• Impact and innovation: We can create 21st century learning spaces that have a real impact. We have the possibility to create and assess different learning spaces and share those findings with the world. If you consider that the average new high school costs about 100-150 million dollars and will exist for decades, research in this area can translate to real benefits beyond our spaces here at MSU. 
  • The co-design process involves all stakeholders. As such, it is guided by the Culture of Care Initiative. “The Culture of Care initiatives work to sustain inclusive practices as part of the core work of the College across all areas of endeavor, including teaching, scholarship, service, governance, leadership, professional development, and administration. Its goal is to support full participation in the activities of the college by a diverse cohort of faculty, staff, and students, where diversity encompasses, but is not limited to: rank or appointment type; area of artistic or scholarly endeavor with the arts and letters; identity and individual characteristics noted in the MSU Anti-Discrimination Policy.”

What is expected of me as a co-design participant?

Even though joining the co-design team is voluntary, we respectfully ask you to commit to some agreed-upon expectations:

  • meet with the group for one hour per month until the end of the spring semester 2020
  • fill out occasional questionnaires or surveys
  • commit to a short interview once per semester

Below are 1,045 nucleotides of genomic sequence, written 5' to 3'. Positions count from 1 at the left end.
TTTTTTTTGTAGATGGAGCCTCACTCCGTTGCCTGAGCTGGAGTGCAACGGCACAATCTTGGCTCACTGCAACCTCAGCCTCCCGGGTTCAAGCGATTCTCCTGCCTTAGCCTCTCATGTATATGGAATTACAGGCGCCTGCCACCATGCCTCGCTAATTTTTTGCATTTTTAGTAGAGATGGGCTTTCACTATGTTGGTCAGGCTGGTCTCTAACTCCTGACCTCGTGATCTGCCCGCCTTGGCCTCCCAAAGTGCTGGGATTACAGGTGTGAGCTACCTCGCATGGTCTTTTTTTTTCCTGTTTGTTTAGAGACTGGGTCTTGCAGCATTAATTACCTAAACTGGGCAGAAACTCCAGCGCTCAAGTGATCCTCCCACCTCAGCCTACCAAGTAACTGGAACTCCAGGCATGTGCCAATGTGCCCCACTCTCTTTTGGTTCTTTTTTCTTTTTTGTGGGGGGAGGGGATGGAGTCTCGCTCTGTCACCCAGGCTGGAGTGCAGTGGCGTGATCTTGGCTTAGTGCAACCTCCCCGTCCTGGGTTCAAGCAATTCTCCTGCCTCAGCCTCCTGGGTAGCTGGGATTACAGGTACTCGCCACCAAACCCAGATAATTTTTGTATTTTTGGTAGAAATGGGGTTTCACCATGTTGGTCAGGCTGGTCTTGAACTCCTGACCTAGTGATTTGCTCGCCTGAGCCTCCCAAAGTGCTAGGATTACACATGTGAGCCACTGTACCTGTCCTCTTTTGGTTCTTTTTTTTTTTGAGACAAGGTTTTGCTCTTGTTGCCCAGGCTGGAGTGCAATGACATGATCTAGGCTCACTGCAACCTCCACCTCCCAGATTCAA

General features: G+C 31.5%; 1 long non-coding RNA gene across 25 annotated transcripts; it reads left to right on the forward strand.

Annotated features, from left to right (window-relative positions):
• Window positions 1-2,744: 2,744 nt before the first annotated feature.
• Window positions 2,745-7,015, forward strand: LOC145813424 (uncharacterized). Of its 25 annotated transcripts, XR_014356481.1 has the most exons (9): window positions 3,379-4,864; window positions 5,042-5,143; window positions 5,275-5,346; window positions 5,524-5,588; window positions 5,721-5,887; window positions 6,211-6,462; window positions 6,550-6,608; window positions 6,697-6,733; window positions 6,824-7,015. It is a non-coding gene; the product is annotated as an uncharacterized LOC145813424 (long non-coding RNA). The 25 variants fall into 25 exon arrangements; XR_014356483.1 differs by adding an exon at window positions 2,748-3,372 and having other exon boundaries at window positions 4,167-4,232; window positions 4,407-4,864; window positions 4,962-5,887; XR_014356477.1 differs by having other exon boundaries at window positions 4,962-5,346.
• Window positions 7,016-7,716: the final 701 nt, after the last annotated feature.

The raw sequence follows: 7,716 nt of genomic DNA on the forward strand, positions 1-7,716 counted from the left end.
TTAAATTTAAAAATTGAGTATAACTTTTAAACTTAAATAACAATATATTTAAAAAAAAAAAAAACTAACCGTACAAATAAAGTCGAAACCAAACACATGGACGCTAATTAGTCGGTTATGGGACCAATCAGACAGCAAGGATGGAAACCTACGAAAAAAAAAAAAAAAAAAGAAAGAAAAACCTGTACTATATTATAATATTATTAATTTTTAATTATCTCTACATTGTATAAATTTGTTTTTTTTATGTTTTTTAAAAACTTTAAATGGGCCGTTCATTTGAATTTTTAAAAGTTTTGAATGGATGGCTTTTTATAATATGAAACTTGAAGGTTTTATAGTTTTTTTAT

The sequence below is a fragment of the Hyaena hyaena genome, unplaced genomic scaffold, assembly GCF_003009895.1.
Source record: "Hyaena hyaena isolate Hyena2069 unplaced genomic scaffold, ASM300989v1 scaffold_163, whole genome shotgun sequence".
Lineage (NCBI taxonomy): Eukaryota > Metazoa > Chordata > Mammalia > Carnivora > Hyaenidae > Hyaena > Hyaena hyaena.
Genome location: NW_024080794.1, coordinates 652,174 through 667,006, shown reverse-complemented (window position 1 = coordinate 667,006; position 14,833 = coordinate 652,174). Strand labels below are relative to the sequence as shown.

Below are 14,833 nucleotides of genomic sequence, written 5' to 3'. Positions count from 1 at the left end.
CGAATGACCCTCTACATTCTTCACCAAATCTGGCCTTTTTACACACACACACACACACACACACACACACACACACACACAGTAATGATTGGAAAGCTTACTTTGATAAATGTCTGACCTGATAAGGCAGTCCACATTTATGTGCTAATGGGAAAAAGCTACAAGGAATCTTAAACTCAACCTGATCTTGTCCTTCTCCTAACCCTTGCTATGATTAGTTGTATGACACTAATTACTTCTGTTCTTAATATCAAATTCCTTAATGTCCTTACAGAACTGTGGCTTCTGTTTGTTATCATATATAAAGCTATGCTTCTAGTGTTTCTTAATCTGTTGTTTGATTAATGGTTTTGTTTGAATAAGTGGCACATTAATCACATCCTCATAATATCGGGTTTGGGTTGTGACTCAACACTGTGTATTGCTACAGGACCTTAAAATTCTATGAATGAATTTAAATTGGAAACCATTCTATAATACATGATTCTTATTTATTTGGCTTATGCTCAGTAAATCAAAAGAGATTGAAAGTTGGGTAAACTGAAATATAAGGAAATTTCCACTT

• be willing to join for at least one semester (or more if desired)
  • come with an open mind and respect others’ opinions

What are the benefits?

While being a part of the team is not a paid position, we feel that this group can nonetheless offer some real benefits, such as

  • working in a highly creative, diverse, and interdisciplinary team
  • being a part of a team of change agents and support sustainability and cutting edge research in higher education
  • seeing learning spaces change over time and have a tangible, real impact
  • helping with creating models for other educational institutions in the U.S. and beyond
  • learning more about the emerging field of learning space design

Learning space design at CeLTA and MSU

At CeLTA, our mission is to create models for transformation and innovation in language education. Our team includes expertise in different areas, such as Less commonly taught languages, indigenous languages, assessment, and our innovative MA program, physical learning spaces, to name just a few. Physical, virtual and hybrid spaces are another area in which we bring considerable expertise and connections.

The current state of the labs

Capacity utilization of the rooms is low, but some users make good use of the space: Courseshare courses, some specialized classes and research (e.g. in linguistics), and testing are the most important examples. Very few students use the rooms as a drop-in space. 

Many usage scenarios, however, are currently not possible in the CeLTA Labs. For example, communicative classes are difficult to conduct in the fairly fixed design. CeLTA’s own Community Language School (CLS) classes are also not a good fit for these rooms, especially for smaller children.The spaces only marginally support CeLTA’s mission of innovation and transformation. Many features and affordances are absent, such as: visual recording and capturing for research and training; accessibility features; permeability features; placemaking features; etc.